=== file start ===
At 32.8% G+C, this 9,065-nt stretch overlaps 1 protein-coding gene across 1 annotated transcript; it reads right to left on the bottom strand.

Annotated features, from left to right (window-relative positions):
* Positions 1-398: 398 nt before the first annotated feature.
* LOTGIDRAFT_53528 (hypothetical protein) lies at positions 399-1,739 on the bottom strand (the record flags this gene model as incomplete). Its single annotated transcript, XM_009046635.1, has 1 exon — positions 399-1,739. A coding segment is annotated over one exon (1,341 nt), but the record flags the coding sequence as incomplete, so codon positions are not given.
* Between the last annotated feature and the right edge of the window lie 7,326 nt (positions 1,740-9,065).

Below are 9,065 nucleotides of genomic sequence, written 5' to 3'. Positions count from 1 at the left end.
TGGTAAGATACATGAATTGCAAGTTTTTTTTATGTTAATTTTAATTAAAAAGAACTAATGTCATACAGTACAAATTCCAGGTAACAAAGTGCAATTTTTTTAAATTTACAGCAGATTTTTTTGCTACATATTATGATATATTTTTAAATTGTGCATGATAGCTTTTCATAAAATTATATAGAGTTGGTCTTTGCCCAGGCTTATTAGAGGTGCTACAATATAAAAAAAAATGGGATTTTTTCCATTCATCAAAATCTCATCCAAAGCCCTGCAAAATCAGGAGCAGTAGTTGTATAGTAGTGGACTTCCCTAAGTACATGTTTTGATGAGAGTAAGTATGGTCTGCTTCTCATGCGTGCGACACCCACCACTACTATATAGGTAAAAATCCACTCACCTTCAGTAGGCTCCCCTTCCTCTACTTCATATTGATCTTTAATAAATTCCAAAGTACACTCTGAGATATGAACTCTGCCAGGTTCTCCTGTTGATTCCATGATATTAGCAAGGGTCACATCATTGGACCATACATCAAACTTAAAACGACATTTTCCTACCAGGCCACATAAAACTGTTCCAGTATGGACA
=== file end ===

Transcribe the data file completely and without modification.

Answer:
At 32.8% G+C, this 9,065-nt stretch overlaps 1 protein-coding gene across 1 annotated transcript; it reads right to left on the bottom strand.

Annotated features, from left to right (window-relative positions):
* Positions 1-398: 398 nt before the first annotated feature.
* LOTGIDRAFT_53528 (hypothetical protein) lies at positions 399-1,739 on the bottom strand (the record flags this gene model as incomplete). Its single annotated transcript, XM_009046635.1, has 1 exon — positions 399-1,739. A coding segment is annotated over one exon (1,341 nt), but the record flags the coding sequence as incomplete, so codon positions are not given.
* Between the last annotated feature and the right edge of the window lie 7,326 nt (positions 1,740-9,065).

Below are 9,065 nucleotides of genomic sequence, written 5' to 3'. Positions count from 1 at the left end.
TGGTAAGATACATGAATTGCAAGTTTTTTTTATGTTAATTTTAATTAAAAAGAACTAATGTCATACAGTACAAATTCCAGGTAACAAAGTGCAATTTTTTTAAATTTACAGCAGATTTTTTTGCTACATATTATGATATATTTTTAAATTGTGCATGATAGCTTTTCATAAAATTATATAGAGTTGGTCTTTGCCCAGGCTTATTAGAGGTGCTACAATATAAAAAAAAATGGGATTTTTTCCATTCATCAAAATCTCATCCAAAGCCCTGCAAAATCAGGAGCAGTAGTTGTATAGTAGTGGACTTCCCTAAGTACATGTTTTGATGAGAGTAAGTATGGTCTGCTTCTCATGCGTGCGACACCCACCACTACTATATAGGTAAAAATCCACTCACCTTCAGTAGGCTCCCCTTCCTCTACTTCATATTGATCTTTAATAAATTCCAAAGTACACTCTGAGATATGAACTCTGCCAGGTTCTCCTGTTGATTCCATGATATTAGCAAGGGTCACATCATTGGACCATACATCAAACTTAAAACGACATTTTCCTACCAGGCCACATAAAACTGTTCCAGTATGGACA